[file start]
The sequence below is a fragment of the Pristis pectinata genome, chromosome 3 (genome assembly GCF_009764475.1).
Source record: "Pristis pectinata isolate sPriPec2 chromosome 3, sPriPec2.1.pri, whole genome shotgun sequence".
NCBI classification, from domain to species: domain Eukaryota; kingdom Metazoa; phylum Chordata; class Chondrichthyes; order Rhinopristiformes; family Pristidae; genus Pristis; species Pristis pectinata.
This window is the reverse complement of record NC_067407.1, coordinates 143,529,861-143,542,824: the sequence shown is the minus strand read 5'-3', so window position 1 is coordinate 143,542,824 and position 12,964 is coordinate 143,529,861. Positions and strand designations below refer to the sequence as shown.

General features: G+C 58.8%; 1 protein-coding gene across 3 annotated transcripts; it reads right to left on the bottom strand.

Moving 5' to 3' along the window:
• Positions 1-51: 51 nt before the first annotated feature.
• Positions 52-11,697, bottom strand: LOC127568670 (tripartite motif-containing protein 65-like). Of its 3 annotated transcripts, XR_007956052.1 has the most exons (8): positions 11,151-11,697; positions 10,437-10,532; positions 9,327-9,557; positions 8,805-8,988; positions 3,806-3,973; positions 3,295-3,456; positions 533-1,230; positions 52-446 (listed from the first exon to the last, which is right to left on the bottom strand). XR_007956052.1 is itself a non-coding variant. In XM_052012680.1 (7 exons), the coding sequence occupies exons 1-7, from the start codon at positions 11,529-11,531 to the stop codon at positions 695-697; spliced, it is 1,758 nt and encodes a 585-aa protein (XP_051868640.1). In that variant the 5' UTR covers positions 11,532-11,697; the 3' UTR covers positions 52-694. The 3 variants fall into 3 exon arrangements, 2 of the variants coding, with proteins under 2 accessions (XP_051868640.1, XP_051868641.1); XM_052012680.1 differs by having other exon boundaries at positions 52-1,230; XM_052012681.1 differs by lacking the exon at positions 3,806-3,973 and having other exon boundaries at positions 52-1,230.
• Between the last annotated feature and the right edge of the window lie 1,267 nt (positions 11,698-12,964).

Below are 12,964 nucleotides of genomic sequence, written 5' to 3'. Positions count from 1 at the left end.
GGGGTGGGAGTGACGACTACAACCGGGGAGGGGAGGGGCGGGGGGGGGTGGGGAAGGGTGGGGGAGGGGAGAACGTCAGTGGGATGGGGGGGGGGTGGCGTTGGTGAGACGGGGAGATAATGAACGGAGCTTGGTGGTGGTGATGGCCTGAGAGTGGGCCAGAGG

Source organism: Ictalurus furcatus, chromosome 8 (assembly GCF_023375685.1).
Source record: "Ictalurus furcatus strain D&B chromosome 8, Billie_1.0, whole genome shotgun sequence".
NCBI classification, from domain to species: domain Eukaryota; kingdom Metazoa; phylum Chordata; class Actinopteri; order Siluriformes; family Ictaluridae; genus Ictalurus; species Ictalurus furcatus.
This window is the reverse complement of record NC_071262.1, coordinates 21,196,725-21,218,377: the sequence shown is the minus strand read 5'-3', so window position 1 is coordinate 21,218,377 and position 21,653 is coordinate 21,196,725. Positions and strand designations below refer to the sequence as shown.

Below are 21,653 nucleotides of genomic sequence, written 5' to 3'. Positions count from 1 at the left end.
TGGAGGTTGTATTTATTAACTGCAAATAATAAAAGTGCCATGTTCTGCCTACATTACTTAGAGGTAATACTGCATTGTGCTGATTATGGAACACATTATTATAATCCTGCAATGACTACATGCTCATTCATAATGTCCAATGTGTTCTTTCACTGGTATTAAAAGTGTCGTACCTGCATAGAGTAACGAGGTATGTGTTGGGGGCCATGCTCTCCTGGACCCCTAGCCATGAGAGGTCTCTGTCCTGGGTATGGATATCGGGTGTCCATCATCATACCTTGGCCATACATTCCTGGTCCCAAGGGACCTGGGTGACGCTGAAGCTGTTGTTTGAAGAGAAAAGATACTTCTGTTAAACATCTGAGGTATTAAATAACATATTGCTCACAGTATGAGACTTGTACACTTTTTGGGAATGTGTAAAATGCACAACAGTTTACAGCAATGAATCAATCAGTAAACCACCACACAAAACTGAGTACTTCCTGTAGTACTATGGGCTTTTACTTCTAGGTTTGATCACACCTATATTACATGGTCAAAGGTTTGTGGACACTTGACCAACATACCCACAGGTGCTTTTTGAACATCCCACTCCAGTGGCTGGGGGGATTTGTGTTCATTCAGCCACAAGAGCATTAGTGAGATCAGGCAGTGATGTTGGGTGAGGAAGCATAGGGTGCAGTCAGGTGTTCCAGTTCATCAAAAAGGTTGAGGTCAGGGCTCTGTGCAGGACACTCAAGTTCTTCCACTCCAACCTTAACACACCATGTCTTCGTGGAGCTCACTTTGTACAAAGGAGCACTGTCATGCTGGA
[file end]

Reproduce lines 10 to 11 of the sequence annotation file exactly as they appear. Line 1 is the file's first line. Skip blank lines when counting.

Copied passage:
Below are 12,964 nucleotides of genomic sequence, written 5' to 3'. Positions count from 1 at the left end.
GGGGTGGGAGTGACGACTACAACCGGGGAGGGGAGGGGCGGGGGGGGGTGGGGAAGGGTGGGGGAGGGGAGAACGTCAGTGGGATGGGGGGGGGGTGGCGTTGGTGAGACGGGGAGATAATGAACGGAGCTTGGTGGTGGTGATGGCCTGAGAGTGGGCCAGAGG